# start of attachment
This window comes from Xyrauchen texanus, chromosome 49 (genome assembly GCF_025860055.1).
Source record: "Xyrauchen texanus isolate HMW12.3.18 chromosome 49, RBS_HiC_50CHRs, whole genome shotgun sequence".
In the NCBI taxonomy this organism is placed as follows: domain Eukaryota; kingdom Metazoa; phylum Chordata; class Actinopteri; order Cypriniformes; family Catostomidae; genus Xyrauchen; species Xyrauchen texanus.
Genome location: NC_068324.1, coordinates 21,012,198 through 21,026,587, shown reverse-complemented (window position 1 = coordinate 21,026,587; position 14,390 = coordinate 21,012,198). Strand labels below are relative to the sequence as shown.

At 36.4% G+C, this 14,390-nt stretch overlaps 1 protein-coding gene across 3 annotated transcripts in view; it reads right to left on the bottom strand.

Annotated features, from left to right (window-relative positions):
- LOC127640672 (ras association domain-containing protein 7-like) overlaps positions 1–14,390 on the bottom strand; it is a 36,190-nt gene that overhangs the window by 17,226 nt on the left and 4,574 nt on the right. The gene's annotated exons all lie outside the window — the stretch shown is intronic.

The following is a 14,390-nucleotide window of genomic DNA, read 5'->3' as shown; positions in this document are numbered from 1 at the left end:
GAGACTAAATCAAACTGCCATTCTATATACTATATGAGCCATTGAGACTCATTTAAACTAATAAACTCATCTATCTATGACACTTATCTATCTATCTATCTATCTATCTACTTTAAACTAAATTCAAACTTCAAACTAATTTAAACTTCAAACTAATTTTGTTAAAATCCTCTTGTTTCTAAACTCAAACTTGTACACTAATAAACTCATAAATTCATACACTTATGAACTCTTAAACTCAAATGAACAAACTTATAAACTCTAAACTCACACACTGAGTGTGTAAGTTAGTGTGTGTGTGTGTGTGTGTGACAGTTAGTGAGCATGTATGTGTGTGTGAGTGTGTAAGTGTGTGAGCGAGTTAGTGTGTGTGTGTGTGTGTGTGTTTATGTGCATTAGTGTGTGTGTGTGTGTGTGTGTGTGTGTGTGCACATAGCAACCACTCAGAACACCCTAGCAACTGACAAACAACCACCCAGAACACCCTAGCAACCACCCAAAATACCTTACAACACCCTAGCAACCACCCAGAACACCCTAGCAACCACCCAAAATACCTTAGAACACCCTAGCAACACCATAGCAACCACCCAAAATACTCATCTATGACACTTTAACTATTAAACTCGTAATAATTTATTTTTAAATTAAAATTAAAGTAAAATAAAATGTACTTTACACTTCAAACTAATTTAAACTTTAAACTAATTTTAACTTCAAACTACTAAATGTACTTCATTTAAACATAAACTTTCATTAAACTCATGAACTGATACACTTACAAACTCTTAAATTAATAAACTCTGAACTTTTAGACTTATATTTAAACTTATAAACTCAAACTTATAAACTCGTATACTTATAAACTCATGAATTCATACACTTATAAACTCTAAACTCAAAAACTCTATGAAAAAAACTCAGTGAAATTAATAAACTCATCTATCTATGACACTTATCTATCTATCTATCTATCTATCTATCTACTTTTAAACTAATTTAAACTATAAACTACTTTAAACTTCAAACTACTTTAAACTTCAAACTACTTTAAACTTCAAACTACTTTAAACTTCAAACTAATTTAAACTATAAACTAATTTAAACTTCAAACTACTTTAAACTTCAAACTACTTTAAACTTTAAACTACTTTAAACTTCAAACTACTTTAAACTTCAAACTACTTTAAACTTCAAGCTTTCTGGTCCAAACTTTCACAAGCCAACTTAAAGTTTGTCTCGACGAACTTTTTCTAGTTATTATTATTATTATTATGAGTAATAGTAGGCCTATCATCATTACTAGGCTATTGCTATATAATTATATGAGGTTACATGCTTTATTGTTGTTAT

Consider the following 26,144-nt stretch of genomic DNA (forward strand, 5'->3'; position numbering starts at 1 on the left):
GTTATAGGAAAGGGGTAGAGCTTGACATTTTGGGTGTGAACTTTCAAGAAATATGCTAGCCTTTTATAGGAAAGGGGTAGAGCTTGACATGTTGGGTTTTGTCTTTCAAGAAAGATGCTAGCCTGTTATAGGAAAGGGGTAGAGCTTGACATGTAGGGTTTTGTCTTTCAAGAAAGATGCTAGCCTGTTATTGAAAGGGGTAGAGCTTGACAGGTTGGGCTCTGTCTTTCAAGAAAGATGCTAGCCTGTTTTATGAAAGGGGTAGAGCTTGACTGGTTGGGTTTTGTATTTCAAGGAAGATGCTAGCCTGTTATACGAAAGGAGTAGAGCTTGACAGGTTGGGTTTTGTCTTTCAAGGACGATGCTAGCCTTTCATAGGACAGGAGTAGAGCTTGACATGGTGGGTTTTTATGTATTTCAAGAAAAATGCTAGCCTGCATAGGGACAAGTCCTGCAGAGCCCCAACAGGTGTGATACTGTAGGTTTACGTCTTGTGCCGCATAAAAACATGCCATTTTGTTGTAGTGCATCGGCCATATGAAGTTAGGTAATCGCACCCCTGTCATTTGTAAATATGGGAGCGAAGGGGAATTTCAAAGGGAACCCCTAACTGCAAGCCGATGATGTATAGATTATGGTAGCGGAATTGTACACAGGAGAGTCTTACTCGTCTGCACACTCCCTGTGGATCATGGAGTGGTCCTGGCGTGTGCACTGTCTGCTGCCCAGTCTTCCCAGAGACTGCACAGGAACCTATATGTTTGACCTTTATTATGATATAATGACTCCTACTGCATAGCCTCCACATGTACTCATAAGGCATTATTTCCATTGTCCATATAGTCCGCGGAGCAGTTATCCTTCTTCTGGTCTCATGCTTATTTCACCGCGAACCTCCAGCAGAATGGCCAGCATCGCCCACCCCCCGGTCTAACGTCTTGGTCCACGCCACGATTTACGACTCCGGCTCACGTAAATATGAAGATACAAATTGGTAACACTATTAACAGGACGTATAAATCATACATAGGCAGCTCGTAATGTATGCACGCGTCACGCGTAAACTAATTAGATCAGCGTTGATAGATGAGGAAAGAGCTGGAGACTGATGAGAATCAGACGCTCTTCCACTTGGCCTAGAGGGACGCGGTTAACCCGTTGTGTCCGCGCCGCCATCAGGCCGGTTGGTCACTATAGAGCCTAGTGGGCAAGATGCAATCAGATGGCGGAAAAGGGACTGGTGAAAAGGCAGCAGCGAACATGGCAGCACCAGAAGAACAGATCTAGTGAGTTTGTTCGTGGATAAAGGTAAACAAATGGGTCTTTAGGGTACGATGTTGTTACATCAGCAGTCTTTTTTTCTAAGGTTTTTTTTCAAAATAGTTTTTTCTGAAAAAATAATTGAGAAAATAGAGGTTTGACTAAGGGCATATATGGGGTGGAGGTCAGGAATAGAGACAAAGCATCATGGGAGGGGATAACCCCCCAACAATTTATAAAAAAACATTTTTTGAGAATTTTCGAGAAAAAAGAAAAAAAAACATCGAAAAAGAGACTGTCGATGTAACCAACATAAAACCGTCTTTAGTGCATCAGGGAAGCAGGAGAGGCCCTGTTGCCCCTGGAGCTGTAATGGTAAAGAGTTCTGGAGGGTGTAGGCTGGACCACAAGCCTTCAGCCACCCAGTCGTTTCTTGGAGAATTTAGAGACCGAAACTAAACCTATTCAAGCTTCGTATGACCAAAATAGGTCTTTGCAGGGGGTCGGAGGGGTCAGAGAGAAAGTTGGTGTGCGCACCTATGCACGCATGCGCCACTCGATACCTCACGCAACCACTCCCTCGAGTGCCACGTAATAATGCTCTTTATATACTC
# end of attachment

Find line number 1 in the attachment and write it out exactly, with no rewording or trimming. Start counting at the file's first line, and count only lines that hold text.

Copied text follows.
This window comes from Xyrauchen texanus, chromosome 49 (genome assembly GCF_025860055.1).